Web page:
HAMBURG, Germany -- CRRC, the Chinese state company that is the world's largest train maker, is set to gain a key foothold in Europe by acquiring its first locomotive factory on the continent through a deal with German manufacturer Vossloh.
The deal comes as CRRC is under pressure in the U.S. where it has opened two factories and won contracts to supply train cars for transit systems in several major American cities. Both houses of Congress have passed measures that would bar the use of federal funds to buy Chinese rail cars and buses out of concern they could be utilized for Chinese espionage or sabotage. It is not yet clear if the final version of the bill to which the ban has been attached will ultimately include it.
Vossloh announced Monday that it would sell a locomotive factory it opened last year to CRRC Zhuzhou Locomotive, a subsidiary of Hong Kong-listed CRRC. The German company, which is narrowing its focus to railway infrastructure equipment, said it expected to initially receive a figure in the "low single-digit millions of euros", and another 10 million euros ($11 million) in follow-on transactions, under its agreement with CRRC Zhuzhou.
"CRRC is the very strong partner needed for our future development and the deal is supported by management and workers, as well as their union," a Vossloh spokesman said. "In view of this robust support, we are confident that all regulatory approvals will be gained by the end of the year."
A spokeswoman for CRRC was unable to immediately confirm the agreement. Vossloh, which has an existing joint venture with a unit of China Railway Construction, had originally put its investment in the locomotive factory at 30 million euros.
It is unclear how much scrutiny the deal will face in Germany, although industry observers do not expect there will be regulatory action against the deal.
"Vossloh does diesel locomotives for short distances, which is a shrinking market segment, as opposed to electric locomotives, which is a growing segment," said Maria Leenen, founder of railway consultancy SCI. "Given that there is no key technology involved, I don't see how the foreign trade law could be used to stop the deal," she added.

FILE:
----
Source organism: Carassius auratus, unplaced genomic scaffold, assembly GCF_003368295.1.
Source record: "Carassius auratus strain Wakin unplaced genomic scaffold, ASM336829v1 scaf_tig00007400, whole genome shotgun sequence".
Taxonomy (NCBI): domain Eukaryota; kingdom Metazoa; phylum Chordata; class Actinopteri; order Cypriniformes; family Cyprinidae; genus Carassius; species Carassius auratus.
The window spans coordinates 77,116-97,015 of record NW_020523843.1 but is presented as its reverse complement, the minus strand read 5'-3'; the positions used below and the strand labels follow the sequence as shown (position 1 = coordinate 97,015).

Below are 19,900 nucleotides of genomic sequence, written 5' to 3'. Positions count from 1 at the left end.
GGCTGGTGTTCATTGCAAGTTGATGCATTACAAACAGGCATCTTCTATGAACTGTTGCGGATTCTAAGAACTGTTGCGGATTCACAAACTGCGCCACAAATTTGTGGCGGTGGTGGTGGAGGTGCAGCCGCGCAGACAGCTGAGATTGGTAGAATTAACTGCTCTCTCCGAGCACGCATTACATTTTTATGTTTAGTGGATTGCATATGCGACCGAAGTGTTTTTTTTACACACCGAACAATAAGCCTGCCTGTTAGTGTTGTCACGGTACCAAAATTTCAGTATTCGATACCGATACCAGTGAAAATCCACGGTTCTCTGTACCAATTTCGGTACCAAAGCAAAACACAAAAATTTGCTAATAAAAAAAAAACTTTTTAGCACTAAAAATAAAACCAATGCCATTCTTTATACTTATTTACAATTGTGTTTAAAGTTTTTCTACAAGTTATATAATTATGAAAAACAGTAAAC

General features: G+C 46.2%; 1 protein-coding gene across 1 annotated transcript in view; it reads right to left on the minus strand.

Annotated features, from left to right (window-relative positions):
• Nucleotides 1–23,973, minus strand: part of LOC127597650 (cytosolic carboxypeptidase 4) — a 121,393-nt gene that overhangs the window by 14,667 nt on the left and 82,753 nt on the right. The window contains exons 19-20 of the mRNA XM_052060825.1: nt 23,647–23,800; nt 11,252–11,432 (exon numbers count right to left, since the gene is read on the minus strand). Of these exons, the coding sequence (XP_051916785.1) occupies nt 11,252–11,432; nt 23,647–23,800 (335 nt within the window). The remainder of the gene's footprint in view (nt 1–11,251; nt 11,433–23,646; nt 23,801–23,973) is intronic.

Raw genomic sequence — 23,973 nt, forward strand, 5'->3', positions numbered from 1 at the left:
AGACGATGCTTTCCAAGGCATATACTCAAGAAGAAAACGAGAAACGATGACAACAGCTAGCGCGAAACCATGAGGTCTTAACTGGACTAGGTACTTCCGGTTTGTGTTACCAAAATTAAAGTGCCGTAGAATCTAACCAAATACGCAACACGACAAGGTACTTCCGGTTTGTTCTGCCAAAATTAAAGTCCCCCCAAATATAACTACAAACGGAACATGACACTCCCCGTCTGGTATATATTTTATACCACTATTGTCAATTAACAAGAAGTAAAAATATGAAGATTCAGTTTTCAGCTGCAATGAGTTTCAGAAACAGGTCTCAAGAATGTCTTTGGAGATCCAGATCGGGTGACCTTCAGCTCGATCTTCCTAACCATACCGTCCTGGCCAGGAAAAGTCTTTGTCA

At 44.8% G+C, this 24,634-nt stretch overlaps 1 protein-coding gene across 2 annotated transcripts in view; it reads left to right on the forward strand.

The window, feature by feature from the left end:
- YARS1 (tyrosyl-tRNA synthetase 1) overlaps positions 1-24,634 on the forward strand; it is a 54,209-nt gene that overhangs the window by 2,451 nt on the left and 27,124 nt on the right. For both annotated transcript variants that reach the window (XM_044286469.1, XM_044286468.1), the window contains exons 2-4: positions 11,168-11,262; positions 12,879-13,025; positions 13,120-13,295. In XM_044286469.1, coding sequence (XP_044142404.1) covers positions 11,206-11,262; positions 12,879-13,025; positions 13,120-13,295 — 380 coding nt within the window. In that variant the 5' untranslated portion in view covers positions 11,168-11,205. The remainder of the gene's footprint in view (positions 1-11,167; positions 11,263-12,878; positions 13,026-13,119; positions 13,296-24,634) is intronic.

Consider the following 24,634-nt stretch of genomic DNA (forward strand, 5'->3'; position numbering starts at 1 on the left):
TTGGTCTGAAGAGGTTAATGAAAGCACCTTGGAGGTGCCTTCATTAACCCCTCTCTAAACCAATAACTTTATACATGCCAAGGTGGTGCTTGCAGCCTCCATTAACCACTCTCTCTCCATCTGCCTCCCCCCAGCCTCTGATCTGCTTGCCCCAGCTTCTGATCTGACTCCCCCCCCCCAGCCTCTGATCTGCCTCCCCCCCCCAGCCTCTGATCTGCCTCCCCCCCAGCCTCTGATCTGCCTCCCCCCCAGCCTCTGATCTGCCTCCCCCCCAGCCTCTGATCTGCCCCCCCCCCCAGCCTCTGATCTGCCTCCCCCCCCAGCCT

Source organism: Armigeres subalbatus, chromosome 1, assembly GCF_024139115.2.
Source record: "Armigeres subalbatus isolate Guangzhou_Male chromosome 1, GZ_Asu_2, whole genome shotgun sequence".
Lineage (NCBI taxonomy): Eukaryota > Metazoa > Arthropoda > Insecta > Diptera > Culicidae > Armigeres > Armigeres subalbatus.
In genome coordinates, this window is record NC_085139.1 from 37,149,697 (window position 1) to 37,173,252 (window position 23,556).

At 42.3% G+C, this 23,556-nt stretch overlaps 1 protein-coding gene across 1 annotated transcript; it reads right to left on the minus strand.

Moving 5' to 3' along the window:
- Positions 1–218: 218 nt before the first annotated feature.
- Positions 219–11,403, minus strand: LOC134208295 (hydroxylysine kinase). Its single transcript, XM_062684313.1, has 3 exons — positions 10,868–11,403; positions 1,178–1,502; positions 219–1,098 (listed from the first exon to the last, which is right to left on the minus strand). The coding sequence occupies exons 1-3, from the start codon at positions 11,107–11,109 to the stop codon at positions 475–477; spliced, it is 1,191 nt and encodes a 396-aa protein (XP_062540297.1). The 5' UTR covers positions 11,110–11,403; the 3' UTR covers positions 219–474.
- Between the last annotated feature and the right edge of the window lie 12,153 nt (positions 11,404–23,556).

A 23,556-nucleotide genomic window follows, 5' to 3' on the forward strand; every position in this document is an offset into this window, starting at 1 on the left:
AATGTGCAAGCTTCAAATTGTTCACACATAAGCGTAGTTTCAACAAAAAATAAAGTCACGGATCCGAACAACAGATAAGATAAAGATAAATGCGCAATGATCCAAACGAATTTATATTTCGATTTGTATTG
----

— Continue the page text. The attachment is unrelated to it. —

Nevertheless, the German government has taken a wary stance toward Chinese buyouts since Chinese appliance maker Midea bought robot manufacturer Kuka for 4.6 billion euros in 2016.
The government has since adopted measures giving it more power to block certain buyouts on public interest grounds. The government is also considering a plan to create a state fund that could outbid Chinese state companies trying to buy key assets.
CRRC Zhuzhou was outbid by local investors in 2016 when it tried to acquire Czech Republic-based train maker Skoda Transportation.
CRRC last year generated profits of 13 billion yuan ($1.8 billion) on revenues of 214.52 billion yuan. More than 90% of revenues came from China, with Europe accounting for just 7.57 billion yuan, mainly from sales of auto parts and deep-sea robots. Among its highest profile sales in Europe has been an order received last year from German rail operator Deutsche Bahn for four small shunting locomotives to be delivered in 2021.
The acquisition of Vossloh's business should give CRRC's European growth ambitions a significant boost as EU regulations effectively favor domestic producers, according to Klaus Holocher, a professor for transportation management at Germany's Jade University of Applied Sciences. "If a Chinese company acquires a domestic player, they get all the standards and technology required to bring its trains quicker onto European railway tracks," he said.
This in turn would make CRRC a stronger rival to Germany's Siemens and France's Alstom, who earlier sought to combine their train businesses to thwart CRRC from grabbing European orders. The European Commission in January forbade the two companies from merging their train businesses to protect competition.